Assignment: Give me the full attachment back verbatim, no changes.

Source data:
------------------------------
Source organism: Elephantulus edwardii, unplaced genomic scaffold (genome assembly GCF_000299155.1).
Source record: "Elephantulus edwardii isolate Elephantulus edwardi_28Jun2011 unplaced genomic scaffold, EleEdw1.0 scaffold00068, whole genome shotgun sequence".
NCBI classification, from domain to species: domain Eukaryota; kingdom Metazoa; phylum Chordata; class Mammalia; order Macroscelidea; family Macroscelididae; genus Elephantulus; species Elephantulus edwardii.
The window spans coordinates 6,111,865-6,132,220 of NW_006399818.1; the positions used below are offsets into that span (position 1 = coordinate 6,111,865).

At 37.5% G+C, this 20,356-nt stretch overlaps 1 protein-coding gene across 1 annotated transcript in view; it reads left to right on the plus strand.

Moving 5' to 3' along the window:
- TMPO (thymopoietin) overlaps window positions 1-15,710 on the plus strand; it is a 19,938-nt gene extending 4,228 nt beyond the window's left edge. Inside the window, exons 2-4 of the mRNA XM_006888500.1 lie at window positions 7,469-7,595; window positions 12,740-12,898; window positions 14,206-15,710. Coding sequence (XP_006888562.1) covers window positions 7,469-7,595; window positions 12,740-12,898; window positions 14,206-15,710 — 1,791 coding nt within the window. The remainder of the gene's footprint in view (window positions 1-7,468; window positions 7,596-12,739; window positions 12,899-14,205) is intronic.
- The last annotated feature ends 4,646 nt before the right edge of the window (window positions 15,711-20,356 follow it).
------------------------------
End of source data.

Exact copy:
Source organism: Elephantulus edwardii, unplaced genomic scaffold (genome assembly GCF_000299155.1).
Source record: "Elephantulus edwardii isolate Elephantulus edwardi_28Jun2011 unplaced genomic scaffold, EleEdw1.0 scaffold00068, whole genome shotgun sequence".
NCBI classification, from domain to species: domain Eukaryota; kingdom Metazoa; phylum Chordata; class Mammalia; order Macroscelidea; family Macroscelididae; genus Elephantulus; species Elephantulus edwardii.
The window spans coordinates 6,111,865-6,132,220 of NW_006399818.1; the positions used below are offsets into that span (position 1 = coordinate 6,111,865).

At 37.5% G+C, this 20,356-nt stretch overlaps 1 protein-coding gene across 1 annotated transcript in view; it reads left to right on the plus strand.

Moving 5' to 3' along the window:
- TMPO (thymopoietin) overlaps window positions 1-15,710 on the plus strand; it is a 19,938-nt gene extending 4,228 nt beyond the window's left edge. Inside the window, exons 2-4 of the mRNA XM_006888500.1 lie at window positions 7,469-7,595; window positions 12,740-12,898; window positions 14,206-15,710. Coding sequence (XP_006888562.1) covers window positions 7,469-7,595; window positions 12,740-12,898; window positions 14,206-15,710 — 1,791 coding nt within the window. The remainder of the gene's footprint in view (window positions 1-7,468; window positions 7,596-12,739; window positions 12,899-14,205) is intronic.
- The last annotated feature ends 4,646 nt before the right edge of the window (window positions 15,711-20,356 follow it).